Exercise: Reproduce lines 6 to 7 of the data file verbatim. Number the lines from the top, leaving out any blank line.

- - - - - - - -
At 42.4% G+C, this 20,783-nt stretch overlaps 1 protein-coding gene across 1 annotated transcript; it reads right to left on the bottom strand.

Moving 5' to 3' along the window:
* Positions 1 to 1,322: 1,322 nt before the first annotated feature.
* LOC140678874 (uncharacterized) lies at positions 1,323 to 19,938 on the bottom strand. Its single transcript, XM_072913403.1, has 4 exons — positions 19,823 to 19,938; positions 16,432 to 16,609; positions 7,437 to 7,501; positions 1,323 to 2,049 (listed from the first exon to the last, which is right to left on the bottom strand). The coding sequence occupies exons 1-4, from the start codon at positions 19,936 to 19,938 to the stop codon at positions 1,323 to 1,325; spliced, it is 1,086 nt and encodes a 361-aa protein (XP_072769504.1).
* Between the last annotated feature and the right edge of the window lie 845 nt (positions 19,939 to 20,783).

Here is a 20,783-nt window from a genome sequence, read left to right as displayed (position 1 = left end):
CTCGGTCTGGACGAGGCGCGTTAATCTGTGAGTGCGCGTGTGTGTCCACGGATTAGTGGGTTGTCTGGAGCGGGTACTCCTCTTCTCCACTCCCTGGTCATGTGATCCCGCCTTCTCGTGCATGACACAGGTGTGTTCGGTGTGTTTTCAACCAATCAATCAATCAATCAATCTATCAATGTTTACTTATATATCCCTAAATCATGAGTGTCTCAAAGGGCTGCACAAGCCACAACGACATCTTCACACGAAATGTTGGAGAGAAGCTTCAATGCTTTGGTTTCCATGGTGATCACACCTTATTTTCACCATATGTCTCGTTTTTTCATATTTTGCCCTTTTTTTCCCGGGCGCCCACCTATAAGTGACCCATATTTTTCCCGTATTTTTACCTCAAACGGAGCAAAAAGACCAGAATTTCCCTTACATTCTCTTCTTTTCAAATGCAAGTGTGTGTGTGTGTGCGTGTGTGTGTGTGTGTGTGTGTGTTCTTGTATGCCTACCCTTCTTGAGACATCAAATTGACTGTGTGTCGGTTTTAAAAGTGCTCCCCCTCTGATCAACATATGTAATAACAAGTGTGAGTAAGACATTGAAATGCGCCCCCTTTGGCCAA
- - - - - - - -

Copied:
Here is a 20,783-nt window from a genome sequence, read left to right as displayed (position 1 = left end):
CTCGGTCTGGACGAGGCGCGTTAATCTGTGAGTGCGCGTGTGTGTCCACGGATTAGTGGGTTGTCTGGAGCGGGTACTCCTCTTCTCCACTCCCTGGTCATGTGATCCCGCCTTCTCGTGCATGACACAGGTGTGTTCGGTGTGTTTTCAACCAATCAATCAATCAATCAATCTATCAATGTTTACTTATATATCCCTAAATCATGAGTGTCTCAAAGGGCTGCACAAGCCACAACGACATCTTCACACGAAATGTTGGAGAGAAGCTTCAATGCTTTGGTTTCCATGGTGATCACACCTTATTTTCACCATATGTCTCGTTTTTTCATATTTTGCCCTTTTTTTCCCGGGCGCCCACCTATAAGTGACCCATATTTTTCCCGTATTTTTACCTCAAACGGAGCAAAAAGACCAGAATTTCCCTTACATTCTCTTCTTTTCAAATGCAAGTGTGTGTGTGTGTGCGTGTGTGTGTGTGTGTGTGTGTGTTCTTGTATGCCTACCCTTCTTGAGACATCAAATTGACTGTGTGTCGGTTTTAAAAGTGCTCCCCCTCTGATCAACATATGTAATAACAAGTGTGAGTAAGACATTGAAATGCGCCCCCTTTGGCCAA